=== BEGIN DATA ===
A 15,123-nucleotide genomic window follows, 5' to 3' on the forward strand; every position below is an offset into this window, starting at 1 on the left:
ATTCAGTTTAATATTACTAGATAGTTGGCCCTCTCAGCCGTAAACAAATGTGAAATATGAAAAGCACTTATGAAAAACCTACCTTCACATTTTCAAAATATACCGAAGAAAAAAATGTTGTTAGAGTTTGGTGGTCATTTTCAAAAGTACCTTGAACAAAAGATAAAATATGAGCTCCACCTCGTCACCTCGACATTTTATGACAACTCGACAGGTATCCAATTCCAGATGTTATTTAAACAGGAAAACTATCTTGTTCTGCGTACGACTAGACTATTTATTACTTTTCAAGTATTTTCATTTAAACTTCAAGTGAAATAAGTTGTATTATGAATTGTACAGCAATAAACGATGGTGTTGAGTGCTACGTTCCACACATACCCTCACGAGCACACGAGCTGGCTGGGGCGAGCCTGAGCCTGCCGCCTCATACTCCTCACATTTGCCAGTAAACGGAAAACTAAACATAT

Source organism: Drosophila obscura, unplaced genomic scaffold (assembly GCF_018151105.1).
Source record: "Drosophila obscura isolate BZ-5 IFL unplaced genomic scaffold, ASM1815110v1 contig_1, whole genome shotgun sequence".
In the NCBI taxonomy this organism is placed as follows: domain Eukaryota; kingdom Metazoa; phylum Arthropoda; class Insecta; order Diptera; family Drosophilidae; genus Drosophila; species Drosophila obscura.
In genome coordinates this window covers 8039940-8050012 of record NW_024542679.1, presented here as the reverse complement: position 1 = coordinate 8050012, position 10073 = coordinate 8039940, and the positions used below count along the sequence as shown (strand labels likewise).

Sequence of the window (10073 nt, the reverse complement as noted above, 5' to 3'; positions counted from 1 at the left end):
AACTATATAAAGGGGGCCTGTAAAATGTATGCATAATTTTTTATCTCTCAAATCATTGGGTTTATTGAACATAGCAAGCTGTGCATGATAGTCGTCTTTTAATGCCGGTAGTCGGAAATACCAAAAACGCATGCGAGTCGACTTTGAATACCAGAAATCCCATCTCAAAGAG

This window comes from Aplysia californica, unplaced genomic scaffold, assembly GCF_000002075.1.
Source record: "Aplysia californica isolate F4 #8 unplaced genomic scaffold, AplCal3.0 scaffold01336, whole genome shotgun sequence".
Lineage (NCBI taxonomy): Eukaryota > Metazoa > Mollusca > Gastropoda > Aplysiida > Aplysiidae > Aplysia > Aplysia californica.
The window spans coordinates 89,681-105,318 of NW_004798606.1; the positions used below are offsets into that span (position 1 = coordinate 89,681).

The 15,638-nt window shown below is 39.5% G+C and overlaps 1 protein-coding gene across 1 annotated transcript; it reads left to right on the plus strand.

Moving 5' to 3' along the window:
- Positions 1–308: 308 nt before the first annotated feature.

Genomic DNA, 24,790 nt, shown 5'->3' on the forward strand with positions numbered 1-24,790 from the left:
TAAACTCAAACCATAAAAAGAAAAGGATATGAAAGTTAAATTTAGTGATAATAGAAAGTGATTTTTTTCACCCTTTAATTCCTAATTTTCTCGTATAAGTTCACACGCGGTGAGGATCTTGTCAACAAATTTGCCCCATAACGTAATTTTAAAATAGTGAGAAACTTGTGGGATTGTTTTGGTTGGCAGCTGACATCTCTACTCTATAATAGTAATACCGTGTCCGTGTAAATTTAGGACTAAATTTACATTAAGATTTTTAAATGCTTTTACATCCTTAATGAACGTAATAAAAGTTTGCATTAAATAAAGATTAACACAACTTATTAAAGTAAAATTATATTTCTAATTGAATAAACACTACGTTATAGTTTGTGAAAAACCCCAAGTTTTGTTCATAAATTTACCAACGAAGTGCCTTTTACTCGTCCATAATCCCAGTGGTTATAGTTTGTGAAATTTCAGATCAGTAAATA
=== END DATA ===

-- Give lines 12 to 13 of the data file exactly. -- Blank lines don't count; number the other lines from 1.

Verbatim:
The window spans coordinates 89,681-105,318 of NW_004798606.1; the positions used below are offsets into that span (position 1 = coordinate 89,681).

The 15,638-nt window shown below is 39.5% G+C and overlaps 1 protein-coding gene across 1 annotated transcript; it reads left to right on the plus strand.